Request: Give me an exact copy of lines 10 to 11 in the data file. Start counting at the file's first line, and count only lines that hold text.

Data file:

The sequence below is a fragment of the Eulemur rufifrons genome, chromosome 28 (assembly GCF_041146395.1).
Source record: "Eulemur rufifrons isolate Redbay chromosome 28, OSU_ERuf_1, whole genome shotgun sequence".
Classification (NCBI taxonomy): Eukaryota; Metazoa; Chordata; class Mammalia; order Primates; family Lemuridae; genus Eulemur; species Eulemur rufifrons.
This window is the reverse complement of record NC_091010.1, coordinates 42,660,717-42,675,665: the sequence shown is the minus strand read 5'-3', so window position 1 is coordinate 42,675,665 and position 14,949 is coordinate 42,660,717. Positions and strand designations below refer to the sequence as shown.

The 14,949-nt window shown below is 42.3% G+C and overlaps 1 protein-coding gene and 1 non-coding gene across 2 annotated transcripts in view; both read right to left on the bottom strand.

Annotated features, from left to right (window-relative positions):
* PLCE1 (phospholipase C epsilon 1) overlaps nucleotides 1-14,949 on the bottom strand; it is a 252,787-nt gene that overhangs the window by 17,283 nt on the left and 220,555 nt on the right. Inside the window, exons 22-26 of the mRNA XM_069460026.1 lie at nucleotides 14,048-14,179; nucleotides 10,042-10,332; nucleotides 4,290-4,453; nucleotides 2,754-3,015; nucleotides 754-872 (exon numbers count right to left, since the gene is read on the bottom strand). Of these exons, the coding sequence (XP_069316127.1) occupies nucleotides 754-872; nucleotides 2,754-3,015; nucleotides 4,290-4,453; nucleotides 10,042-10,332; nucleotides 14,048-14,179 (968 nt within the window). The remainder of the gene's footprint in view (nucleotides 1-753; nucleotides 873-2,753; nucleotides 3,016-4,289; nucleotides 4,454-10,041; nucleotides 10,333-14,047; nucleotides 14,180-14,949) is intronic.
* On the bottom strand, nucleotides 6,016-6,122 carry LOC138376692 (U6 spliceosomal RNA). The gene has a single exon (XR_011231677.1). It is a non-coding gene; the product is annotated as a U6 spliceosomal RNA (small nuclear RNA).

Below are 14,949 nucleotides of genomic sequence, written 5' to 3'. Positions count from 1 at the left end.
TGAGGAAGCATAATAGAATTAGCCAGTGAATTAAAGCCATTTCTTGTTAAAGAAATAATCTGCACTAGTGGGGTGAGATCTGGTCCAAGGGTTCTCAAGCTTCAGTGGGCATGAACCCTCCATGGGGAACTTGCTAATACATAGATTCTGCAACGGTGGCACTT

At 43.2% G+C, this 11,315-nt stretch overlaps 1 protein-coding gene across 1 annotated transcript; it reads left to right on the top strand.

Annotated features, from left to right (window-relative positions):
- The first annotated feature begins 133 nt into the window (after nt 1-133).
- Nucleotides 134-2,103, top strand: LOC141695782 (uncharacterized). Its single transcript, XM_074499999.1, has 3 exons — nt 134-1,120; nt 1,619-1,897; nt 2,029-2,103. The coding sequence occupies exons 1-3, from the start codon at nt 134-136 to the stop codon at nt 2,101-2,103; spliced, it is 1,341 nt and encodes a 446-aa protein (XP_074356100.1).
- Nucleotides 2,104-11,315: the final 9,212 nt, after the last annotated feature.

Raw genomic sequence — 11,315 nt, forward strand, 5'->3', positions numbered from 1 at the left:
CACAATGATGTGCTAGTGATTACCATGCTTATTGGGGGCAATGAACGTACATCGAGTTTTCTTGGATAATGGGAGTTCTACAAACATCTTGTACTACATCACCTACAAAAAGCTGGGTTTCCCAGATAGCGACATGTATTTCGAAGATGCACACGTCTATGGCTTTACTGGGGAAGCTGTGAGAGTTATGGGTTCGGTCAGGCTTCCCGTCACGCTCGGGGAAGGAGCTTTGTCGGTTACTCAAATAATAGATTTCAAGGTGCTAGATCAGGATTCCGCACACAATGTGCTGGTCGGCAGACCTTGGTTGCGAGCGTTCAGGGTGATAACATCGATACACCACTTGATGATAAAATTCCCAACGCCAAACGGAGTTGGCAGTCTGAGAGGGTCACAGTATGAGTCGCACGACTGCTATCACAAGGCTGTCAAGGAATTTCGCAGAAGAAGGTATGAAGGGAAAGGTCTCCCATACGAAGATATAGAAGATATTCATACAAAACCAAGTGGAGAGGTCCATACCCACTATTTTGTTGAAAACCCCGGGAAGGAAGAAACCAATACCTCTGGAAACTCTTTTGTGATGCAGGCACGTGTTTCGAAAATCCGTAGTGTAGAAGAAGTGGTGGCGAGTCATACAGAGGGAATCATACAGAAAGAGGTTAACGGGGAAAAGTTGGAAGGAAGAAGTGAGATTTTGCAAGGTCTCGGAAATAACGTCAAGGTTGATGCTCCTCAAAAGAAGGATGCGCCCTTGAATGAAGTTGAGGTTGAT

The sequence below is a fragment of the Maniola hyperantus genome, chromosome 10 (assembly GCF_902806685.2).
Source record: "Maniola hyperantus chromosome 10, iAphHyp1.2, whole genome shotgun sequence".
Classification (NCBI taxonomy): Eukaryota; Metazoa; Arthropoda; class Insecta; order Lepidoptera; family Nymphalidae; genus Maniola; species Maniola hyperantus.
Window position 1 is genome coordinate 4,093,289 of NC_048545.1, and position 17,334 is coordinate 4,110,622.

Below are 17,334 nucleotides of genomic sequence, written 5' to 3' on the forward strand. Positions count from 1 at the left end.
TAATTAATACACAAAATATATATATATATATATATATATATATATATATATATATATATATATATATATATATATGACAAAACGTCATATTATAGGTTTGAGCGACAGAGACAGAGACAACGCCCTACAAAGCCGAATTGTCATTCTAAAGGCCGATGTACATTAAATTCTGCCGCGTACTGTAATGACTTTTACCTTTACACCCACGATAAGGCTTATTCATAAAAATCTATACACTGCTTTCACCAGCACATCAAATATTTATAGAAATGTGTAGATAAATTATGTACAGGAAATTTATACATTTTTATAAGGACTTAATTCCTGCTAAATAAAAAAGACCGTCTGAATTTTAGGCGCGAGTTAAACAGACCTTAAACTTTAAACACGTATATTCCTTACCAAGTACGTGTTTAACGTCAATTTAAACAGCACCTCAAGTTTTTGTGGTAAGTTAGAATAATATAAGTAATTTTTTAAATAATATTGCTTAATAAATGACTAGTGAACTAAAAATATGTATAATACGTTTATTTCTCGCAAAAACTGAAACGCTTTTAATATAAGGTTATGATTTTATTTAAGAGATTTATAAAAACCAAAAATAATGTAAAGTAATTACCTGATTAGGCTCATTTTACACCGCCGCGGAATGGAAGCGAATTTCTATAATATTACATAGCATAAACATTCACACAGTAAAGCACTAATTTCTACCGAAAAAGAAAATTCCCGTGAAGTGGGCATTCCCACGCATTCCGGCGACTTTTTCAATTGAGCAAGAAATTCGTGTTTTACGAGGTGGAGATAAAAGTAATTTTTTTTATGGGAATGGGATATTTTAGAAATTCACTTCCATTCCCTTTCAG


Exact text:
TGAGGAAGCATAATAGAATTAGCCAGTGAATTAAAGCCATTTCTTGTTAAAGAAATAATCTGCACTAGTGGGGTGAGATCTGGTCCAAGGGTTCTCAAGCTTCAGTGGGCATGAACCCTCCATGGGGAACTTGCTAATACATAGATTCTGCAACGGTGGCACTT

At 43.2% G+C, this 11,315-nt stretch overlaps 1 protein-coding gene across 1 annotated transcript; it reads left to right on the top strand.